Can classical music survive the private to public transition?
It is impossible to avoid Shostakovich's symphonies in the concert hall, on BBC Radio 3, and in the outpourings of the classical 'influencers'. But when did you last hear about Shostakovich's arguably equally great string quartets? Similarly we have overload of Mahler symphonies; but whatever happened to Beethoven's quartets? Coming to that why are the symphonies of Mozart and Haydn so neglected in the concert hall? And why is the greatest of them all, J.S. Bach, conveniently relegated to the authentic performance niche?
Why do classical 'influencers' ape the worst kind of tabloid journalism? Why do BBC Radio 3 presenters stipulate how listeners should respond to a work? What prompted Proms audiences to start applauding between movements? Why do the new generation of wunderkind conductors rarely venture beyond the Sturm und Drang repertoire, and why do these wunderkind throw themselves around on the podium like rejects from Strictly Come Dancing?
It is all explained by classical music's enforced transition from private experience to public spectacle. A society-wide technology driven culture shift means the boundary between our public and private lives is becoming increasingly blurred. Everybody makes the most intimate details of their lives public on social media. Success is no longer measured by private satisfaction, but by public approval in the form of 'friends', 'likes', 'followers', 'retweets', etc etc. And following the dictates of groupthink, classical music is following the trend from private to public. But is that a good thing?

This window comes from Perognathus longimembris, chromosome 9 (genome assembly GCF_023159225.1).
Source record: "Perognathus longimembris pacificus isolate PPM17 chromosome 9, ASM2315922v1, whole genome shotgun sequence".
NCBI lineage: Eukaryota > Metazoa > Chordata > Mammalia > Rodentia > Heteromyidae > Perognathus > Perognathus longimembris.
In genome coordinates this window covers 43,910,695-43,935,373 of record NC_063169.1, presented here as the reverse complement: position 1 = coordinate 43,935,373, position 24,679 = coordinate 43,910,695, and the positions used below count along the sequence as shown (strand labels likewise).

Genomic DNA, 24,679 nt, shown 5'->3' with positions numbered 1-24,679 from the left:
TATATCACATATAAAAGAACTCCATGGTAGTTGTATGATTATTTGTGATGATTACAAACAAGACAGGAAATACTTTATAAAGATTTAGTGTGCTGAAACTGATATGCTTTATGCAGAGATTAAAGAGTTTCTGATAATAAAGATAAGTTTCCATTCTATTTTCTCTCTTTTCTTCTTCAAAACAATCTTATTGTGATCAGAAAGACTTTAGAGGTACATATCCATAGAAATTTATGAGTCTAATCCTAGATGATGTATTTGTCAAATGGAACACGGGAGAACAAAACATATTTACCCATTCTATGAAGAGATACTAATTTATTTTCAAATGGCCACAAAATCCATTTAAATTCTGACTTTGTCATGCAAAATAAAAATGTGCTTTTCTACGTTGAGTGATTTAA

Every ridiculous gimmick has been tried to lure new audiences into the concert hall. But no effort has been expended on discovering why people actually go to a concert. The audience is not there for the disco lights, for the scanty dress of the soloist, to tweet during the performance, or for a collective rave between movements. As the Latvian composer Peteris Vasks has explained, "... people go to the concert hall because they are looking for answers". Just as an earlier generation used hallucinogens to briefly experience altered consciousness, so audiences keep returning to classical music to experience a similar consciousness fix. (Before dismissing the previous statement as psychobabble, please consider the research identifying an increase in secretion of the neurotransmitter dopamine when listening to music - dopamine is also an active agent in hallucinogens.)
Great music is a tool of consciousness, and this distinguishes it from other forms of music which are tools of entertainment. But tweaking consciousness is an intensely personal and private experience, whereas entertainment is a shared and public spectacle. By enforcing the transition from private to public experience in the pursuit of bigger audiences, classical music is destroying its very raison d'être. Translating the conundrum into the vacuous language of marketeers, classical music's USP (unique selling point) is its feel good factor. But by repositioning classical music as a mass market experience, its vital USP is destroyed.
Much space on this blog and elsewhere has been devoted to the perils of dumbing down classical music. But dumbing down is just the most visible manifestation of the transition from private to public experience. This transition is an inevitable consequence of classical music's 'bigger is better' strategy, which in turn is an inevitable consequence of the aspirations at the top of the classical food chain. I don't know if classical music can survive the transition from private to public experience. But I do know that, as a totally unrepresentative sample of one, I very rarely go to concerts these days, and I have never bought a Gustavo Dudamel or Mirga Gražinytė-Tyla CD. But I do spend a lot of time listening to chamber music at home.